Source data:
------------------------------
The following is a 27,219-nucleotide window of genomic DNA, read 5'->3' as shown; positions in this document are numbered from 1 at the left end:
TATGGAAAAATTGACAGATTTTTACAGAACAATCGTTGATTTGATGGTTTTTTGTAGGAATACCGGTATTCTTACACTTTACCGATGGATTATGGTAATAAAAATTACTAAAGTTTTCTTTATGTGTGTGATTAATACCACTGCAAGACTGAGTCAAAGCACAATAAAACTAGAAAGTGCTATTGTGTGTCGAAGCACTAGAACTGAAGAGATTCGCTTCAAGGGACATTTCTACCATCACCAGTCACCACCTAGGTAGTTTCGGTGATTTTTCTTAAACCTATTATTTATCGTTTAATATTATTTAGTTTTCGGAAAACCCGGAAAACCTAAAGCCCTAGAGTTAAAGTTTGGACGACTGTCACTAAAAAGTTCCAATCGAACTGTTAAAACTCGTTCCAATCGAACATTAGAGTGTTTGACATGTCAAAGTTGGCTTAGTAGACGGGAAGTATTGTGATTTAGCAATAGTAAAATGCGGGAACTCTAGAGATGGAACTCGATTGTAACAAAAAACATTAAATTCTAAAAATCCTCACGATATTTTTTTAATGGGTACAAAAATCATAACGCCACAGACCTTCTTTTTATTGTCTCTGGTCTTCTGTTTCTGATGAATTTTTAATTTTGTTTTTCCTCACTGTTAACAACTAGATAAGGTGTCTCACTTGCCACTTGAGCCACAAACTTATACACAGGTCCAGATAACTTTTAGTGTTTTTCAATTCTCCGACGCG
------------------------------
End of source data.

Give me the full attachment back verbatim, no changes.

The following is a 27,219-nucleotide window of genomic DNA, read 5'->3' as shown; positions in this document are numbered from 1 at the left end:
TATGGAAAAATTGACAGATTTTTACAGAACAATCGTTGATTTGATGGTTTTTTGTAGGAATACCGGTATTCTTACACTTTACCGATGGATTATGGTAATAAAAATTACTAAAGTTTTCTTTATGTGTGTGATTAATACCACTGCAAGACTGAGTCAAAGCACAATAAAACTAGAAAGTGCTATTGTGTGTCGAAGCACTAGAACTGAAGAGATTCGCTTCAAGGGACATTTCTACCATCACCAGTCACCACCTAGGTAGTTTCGGTGATTTTTCTTAAACCTATTATTTATCGTTTAATATTATTTAGTTTTCGGAAAACCCGGAAAACCTAAAGCCCTAGAGTTAAAGTTTGGACGACTGTCACTAAAAAGTTCCAATCGAACTGTTAAAACTCGTTCCAATCGAACATTAGAGTGTTTGACATGTCAAAGTTGGCTTAGTAGACGGGAAGTATTGTGATTTAGCAATAGTAAAATGCGGGAACTCTAGAGATGGAACTCGATTGTAACAAAAAACATTAAATTCTAAAAATCCTCACGATATTTTTTTAATGGGTACAAAAATCATAACGCCACAGACCTTCTTTTTATTGTCTCTGGTCTTCTGTTTCTGATGAATTTTTAATTTTGTTTTTCCTCACTGTTAACAACTAGATAAGGTGTCTCACTTGCCACTTGAGCCACAAACTTATACACAGGTCCAGATAACTTTTAGTGTTTTTCAATTCTCCGACGCG